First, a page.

If you’ve been reading along you will know we have covered an overview of muni bonds as well as the benefits of muni bonds and the associated risks. But of course muni bonds aren’t your only option when it comes to growing your money. As an investor, you’ve got plenty of choices, from stocks to a host of options insured by the FDIC. Let’s see how muni bonds stack up against the competition.
Why invest in munis instead of stocks or a savings account?
Though municipal bonds are considered to be a relatively safe investment, if you’re looking for absolute peace of mind, it doesn’t get any better than an account that’s insured by the FDIC. Savings accounts, certificates of deposit (CDs), and money market accounts are all federally insured up to $250,000 per depositor. (If you open a joint account with a partner, you’re covered up to $500,000.) Stay within this limit, and you’re guaranteed not to lose a penny regardless of how the market performs or how the economy fares on a whole. Municipal bonds, however, don’t always offer that same assurance. While some municipal bonds are insured, some may be insured less than dollar for dollar and many have no insurance at all, which means loss of principal can’t be ruled out in the event of a default.
When comparing muni bonds to FDIC-insured accounts, there are four factors to consider:
- Interest rates
- The term, or length, of each investment
- The minimum investment required
Municipal bonds offer much higher interest rates than their FDIC-insured counterparts. On top of that, the interest earned from munis is exempt from federal income taxes, whereas interest earned from CDs, savings, and money market accounts is taxed as ordinary income.
Muni bonds — at least those with the highest yields — are also usually more of a long-term investment than CDs, money markets, and savings accounts, though there are no penalties for selling off your muni bonds before they mature. Keep in mind though, if you make a profit on the sale of your bond, you’ll have to pay capital gains taxes, but that’s not considered a penalty. With CDs, you’ll pay a penalty for early withdrawal — typically three months’ worth of interest for a one-year CD or six months’ worth of interest for a CD with a longer term.
Despite the penalties involved in cashing out a CD before its term is up, CDs are still considered to be far more liquid than municipal bonds, as are money market and savings accounts. That’s because you can easily withdraw money from a CD at any time without having to worry about losing principal, and the same holds true for savings accounts and money markets. (There are some withdrawal limits and related penalties for money market accounts, but if you plan accordingly, these shouldn’t come into play). With municipal bonds, your principal is tied up for the term of the bond, and while you can technically choose to sell at any time, doing so could result in a loss if market conditions aren’t favorable. Even if you are willing to take a loss on your munis, it may take some time to find a buyer.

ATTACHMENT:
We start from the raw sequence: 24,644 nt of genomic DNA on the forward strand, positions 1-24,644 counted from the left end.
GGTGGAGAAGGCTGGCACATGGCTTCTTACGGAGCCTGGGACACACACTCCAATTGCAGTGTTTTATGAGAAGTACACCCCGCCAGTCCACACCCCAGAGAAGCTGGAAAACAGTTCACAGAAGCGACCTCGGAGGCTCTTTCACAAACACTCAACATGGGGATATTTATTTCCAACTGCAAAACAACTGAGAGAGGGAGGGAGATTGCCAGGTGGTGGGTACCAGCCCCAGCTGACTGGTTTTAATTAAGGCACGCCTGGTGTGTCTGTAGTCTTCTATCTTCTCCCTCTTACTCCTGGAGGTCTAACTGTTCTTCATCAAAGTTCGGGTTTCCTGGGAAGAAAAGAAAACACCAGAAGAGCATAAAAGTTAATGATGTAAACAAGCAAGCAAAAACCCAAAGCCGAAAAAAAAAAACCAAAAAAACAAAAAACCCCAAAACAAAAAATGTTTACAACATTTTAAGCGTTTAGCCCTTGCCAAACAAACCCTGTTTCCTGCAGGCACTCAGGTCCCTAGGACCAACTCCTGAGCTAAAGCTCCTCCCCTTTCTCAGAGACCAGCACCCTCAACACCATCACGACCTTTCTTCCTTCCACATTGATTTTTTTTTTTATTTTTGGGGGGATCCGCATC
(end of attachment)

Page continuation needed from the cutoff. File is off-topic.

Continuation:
Though muni bonds aren’t as liquid as CDs, money markets, and savings accounts, all of these options generally come with minimum investment requirements. For a savings account, the minimum can be as low as $100 depending on the institution. CDs and money markets typically require a $1,000 minimum investment, though the ones offering the best rates may have higher thresholds. Muni bonds, by comparison, usually have a $5,000 minimum (though we are working to lower those requirements to allow more people to invest locally).
Muni Bonds vs. Stocks
Like corporate bonds, municipal bonds work differently than stocks. When you purchase shares of a stock, you’re not lending a company money in exchange for interest; rather, you’re purchasing an equity share in the company. If the company makes money, you stand to profit from its earnings. But if the company performs poorly, you won’t see those sought-after dividends.
Muni bonds, on the other hand, pay a fixed amount of interest regardless of how the entity in which you’ve invested performs. Let’s say you decide to invest in a local construction project, and the project is plagued with extensive delays coupled with higher costs and lower revenues than initially anticipated. As a bondholder, none of that needs to matter to you as long as your scheduled interest payments keep coming in. The keyword in the previous sentence is as long as because if the bondholder defaults, you will not receive your interest payment.
While the payment structure of muni bonds may work to generate a more reliable, steady stream of income, stocks have historically performed better on a whole. Many financial experts agree that you can expect to earn 7% a year on stocks over the long haul, whereas the average yield on municipal bonds has been just over 4%.
Another thing to keep in mind is that muni bonds may cost more to purchase than stocks. Munis are generally sold at a markup, so instead of paying your broker a commission upon purchase, you’ll pay a higher price altogether. In fact, some SEC research suggests that the cost of trading muni bonds is significantly higher than that of stocks.
Weighing Your Options
When it comes to both risk and reward, municipal bonds can be a solid middle ground option in the grand scheme of investing. Though they aren’t as secure as CDs, money markets, and savings accounts, they’re typically far less volatile than stocks, and their average historical return reflects these risk-related tiers. In our next section, we’ll compare munis to corporate bonds to give you a good sense of how they rate. In the meantime, if you’d like to learn more about how they work, visit Neighborly and explore the local opportunities available to you.